With this came feminization. The schools began to value feelings over learning anything. Dodge ball and freeze tag became violence and heartless competition, giving way to cooperative group activities led by a caring adult. The female preference for security over freedom set in like a hard frost. We became afraid of second-hand smoke and swimming pools with a deep end. As women got in touch with their inner totalitarian, we began to outlaw large soft drinks and any word or expression that might offend anyone. Thus much of the country morphed into helpless flowers, narcissistic, easily frightened, profoundly ignorant video-game twiddlers and Facebook Argonauts. As every known poll shows, even what purport to be college graduates do not know  who fought in World War One, or that there was a Mexican-American war, or where Indochina is.
Serving as little more than cubicle fodder, they could not survive a serious crisis like the first Depression. And they look to the collective, the hive, for protection. The notion of individual self-defense, whether with a fist or a Sig 9, is, you know, like scary, or, well, just wrong or macho or something. I mean, if you find an intruder in your house at night, shouldn’t you, like, call a caring adult?
   The echoes of the former America linger in commercials in commercials for pickup trucks with throaty bass voices and footage of Toyotas powering through rough unsettled country that almost no one ever even sees these days. Mostly it’s just marketing to suburban blossoms. The number of vehicles with four-wheel drive that have actually been off a paved road is not high. Many who grew up in the former America, and a good many today in the South and West, substantially adhere to the old values. They won’t last. We live in the day of the Hive, and in the long run there is no point fighting it. But for these relics, who like to wind the Harley to a hundred-and-climbing on the big empty roads out west, who throw the deer rifle in the gun rack on the first day of the season, who set out into the High Desert for sheer love of sun and barren rock and sprawling isolation—the terror of guns, of everything, makes no sense. They … we … grew up with guns. Since nobody ever shot anybody accidentally or otherwise, we accepted as obvious: that people, not guns, committed murder. Did shotguns leap into the air of their own volition, point themselves, and open fire? Or did someone pull the trigger? If a murderer shot his victim, did you put the gun in jail, or the murderer? If remote urban barbarians below the level of civilization shot people, what did that have to do with us?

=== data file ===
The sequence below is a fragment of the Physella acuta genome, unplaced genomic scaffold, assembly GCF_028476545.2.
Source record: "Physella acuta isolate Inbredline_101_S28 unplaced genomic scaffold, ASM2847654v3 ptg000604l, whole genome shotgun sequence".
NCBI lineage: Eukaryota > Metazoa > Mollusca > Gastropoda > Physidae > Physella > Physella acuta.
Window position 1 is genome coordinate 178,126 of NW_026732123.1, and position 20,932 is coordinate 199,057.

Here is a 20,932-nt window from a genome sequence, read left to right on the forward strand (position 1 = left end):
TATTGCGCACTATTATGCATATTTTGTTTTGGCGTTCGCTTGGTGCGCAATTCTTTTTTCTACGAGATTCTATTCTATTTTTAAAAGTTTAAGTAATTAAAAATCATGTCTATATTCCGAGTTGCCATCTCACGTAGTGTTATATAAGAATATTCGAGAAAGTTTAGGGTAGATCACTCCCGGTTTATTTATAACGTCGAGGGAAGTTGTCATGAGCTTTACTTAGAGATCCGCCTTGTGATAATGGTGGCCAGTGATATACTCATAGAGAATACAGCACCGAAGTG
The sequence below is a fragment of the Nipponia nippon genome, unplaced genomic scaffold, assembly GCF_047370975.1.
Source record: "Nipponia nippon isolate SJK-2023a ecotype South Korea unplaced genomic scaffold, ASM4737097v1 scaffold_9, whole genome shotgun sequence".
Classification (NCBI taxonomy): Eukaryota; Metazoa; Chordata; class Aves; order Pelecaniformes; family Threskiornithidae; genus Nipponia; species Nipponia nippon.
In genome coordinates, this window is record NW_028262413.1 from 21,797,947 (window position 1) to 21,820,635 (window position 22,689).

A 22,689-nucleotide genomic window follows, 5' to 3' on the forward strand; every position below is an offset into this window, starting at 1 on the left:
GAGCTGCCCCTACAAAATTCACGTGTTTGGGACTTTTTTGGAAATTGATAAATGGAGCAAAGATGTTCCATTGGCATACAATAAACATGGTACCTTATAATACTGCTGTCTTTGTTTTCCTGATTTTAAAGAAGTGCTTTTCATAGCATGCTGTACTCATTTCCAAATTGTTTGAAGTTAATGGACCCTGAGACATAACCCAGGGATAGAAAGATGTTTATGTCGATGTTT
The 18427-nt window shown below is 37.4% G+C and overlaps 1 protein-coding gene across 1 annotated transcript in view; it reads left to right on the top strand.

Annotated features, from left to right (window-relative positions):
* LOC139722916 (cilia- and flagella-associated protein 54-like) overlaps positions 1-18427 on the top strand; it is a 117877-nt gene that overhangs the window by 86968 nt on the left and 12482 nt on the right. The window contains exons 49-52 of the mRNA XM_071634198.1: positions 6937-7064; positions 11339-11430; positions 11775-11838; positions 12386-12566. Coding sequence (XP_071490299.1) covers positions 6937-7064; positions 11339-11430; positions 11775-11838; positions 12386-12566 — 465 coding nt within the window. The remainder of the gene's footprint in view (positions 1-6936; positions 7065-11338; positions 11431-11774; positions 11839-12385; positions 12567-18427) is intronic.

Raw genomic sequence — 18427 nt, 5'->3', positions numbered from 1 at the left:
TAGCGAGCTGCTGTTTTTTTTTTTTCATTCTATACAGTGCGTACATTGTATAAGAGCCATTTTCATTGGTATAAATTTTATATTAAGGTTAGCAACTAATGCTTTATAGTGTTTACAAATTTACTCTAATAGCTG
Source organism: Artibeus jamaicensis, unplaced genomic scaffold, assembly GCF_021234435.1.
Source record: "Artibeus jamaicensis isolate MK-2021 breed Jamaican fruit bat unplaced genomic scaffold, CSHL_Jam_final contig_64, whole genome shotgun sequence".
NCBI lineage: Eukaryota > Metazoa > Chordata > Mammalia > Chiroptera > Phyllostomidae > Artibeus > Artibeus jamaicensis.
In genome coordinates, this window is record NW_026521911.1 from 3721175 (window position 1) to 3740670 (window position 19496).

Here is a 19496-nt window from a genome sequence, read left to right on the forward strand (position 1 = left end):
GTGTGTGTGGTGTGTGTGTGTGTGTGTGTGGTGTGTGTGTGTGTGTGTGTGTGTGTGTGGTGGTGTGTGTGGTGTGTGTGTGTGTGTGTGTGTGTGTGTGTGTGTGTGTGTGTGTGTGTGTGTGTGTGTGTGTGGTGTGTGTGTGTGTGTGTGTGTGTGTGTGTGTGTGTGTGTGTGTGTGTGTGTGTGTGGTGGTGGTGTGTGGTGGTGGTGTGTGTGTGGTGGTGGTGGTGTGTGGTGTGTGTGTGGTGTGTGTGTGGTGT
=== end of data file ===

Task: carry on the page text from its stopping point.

A different America, a different culture. We really were free. You could come out of the house on a summer morning and let the dogs run loose in the fields, nobody ever having heard of a dog license. You could change the oil in your car or rewire your basement without the county meddling. You could shoot varmints eating your garden and no one cared. The government left you alone. This is not an unimportant part of the dispute over guns … wanting to be left alone. Nobody in America, ever again, is going to be left alone. Not ever.

Arizona Caught my Eye

The title of this post is what I'm calling my book of photos (whenever I finish it).

The name of my blog ... Love From The Desert ... was/is the way that I sign all my e-mail letters to various friends and enemies around the globe. I have been using the phrase so long (about 15-16 years now) that most of the time I just end my correspondence with LFTD as most people know what it means. 

Thought you might like to know.